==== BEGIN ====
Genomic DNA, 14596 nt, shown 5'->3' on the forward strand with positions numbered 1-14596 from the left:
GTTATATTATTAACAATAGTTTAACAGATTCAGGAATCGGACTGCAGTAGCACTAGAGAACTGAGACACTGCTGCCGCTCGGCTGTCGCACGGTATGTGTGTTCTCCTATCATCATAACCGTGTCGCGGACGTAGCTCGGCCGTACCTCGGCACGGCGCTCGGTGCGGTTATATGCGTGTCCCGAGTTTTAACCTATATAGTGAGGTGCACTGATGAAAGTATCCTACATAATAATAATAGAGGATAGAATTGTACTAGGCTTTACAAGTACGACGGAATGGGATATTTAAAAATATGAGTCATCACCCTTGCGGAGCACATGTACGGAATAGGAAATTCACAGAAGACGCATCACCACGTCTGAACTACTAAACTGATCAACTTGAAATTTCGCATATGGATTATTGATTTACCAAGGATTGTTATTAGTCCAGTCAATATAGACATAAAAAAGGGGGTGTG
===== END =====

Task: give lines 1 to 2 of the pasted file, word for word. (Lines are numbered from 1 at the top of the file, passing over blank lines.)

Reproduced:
Genomic DNA, 14596 nt, shown 5'->3' on the forward strand with positions numbered 1-14596 from the left:
GTTATATTATTAACAATAGTTTAACAGATTCAGGAATCGGACTGCAGTAGCACTAGAGAACTGAGACACTGCTGCCGCTCGGCTGTCGCACGGTATGTGTGTTCTCCTATCATCATAACCGTGTCGCGGACGTAGCTCGGCCGTACCTCGGCACGGCGCTCGGTGCGGTTATATGCGTGTCCCGAGTTTTAACCTATATAGTGAGGTGCACTGATGAAAGTATCCTACATAATAATAATAGAGGATAGAATTGTACTAGGCTTTACAAGTACGACGGAATGGGATATTTAAAAATATGAGTCATCACCCTTGCGGAGCACATGTACGGAATAGGAAATTCACAGAAGACGCATCACCACGTCTGAACTACTAAACTGATCAACTTGAAATTTCGCATATGGATTATTGATTTACCAAGGATTGTTATTAGTCCAGTCAATATAGACATAAAAAAGGGGGTGTG